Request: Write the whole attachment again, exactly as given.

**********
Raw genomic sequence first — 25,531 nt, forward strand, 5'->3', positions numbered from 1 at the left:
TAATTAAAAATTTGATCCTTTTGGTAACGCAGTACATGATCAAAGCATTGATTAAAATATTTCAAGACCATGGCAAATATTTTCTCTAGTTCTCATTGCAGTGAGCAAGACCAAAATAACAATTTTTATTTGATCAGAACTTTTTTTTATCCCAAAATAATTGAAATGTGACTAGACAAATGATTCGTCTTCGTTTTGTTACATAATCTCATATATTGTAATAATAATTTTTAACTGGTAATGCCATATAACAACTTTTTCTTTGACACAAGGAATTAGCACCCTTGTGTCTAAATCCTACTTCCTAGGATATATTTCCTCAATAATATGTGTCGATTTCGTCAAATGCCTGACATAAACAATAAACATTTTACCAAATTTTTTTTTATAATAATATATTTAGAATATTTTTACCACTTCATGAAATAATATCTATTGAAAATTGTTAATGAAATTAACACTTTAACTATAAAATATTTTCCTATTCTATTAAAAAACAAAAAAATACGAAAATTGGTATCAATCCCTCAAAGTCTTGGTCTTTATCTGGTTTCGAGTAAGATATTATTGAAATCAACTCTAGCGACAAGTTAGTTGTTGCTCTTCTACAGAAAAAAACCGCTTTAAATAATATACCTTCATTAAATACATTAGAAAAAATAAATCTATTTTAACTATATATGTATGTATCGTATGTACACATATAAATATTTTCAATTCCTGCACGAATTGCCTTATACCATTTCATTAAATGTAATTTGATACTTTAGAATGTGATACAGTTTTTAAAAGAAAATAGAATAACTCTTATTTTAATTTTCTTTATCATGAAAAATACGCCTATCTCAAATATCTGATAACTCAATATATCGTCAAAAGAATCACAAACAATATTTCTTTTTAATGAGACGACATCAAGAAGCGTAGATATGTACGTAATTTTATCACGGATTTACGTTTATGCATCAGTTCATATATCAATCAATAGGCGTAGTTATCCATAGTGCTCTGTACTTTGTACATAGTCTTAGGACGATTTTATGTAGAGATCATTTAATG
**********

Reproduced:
Raw genomic sequence first — 25,531 nt, forward strand, 5'->3', positions numbered from 1 at the left:
TAATTAAAAATTTGATCCTTTTGGTAACGCAGTACATGATCAAAGCATTGATTAAAATATTTCAAGACCATGGCAAATATTTTCTCTAGTTCTCATTGCAGTGAGCAAGACCAAAATAACAATTTTTATTTGATCAGAACTTTTTTTTATCCCAAAATAATTGAAATGTGACTAGACAAATGATTCGTCTTCGTTTTGTTACATAATCTCATATATTGTAATAATAATTTTTAACTGGTAATGCCATATAACAACTTTTTCTTTGACACAAGGAATTAGCACCCTTGTGTCTAAATCCTACTTCCTAGGATATATTTCCTCAATAATATGTGTCGATTTCGTCAAATGCCTGACATAAACAATAAACATTTTACCAAATTTTTTTTTATAATAATATATTTAGAATATTTTTACCACTTCATGAAATAATATCTATTGAAAATTGTTAATGAAATTAACACTTTAACTATAAAATATTTTCCTATTCTATTAAAAAACAAAAAAATACGAAAATTGGTATCAATCCCTCAAAGTCTTGGTCTTTATCTGGTTTCGAGTAAGATATTATTGAAATCAACTCTAGCGACAAGTTAGTTGTTGCTCTTCTACAGAAAAAAACCGCTTTAAATAATATACCTTCATTAAATACATTAGAAAAAATAAATCTATTTTAACTATATATGTATGTATCGTATGTACACATATAAATATTTTCAATTCCTGCACGAATTGCCTTATACCATTTCATTAAATGTAATTTGATACTTTAGAATGTGATACAGTTTTTAAAAGAAAATAGAATAACTCTTATTTTAATTTTCTTTATCATGAAAAATACGCCTATCTCAAATATCTGATAACTCAATATATCGTCAAAAGAATCACAAACAATATTTCTTTTTAATGAGACGACATCAAGAAGCGTAGATATGTACGTAATTTTATCACGGATTTACGTTTATGCATCAGTTCATATATCAATCAATAGGCGTAGTTATCCATAGTGCTCTGTACTTTGTACATAGTCTTAGGACGATTTTATGTAGAGATCATTTAATG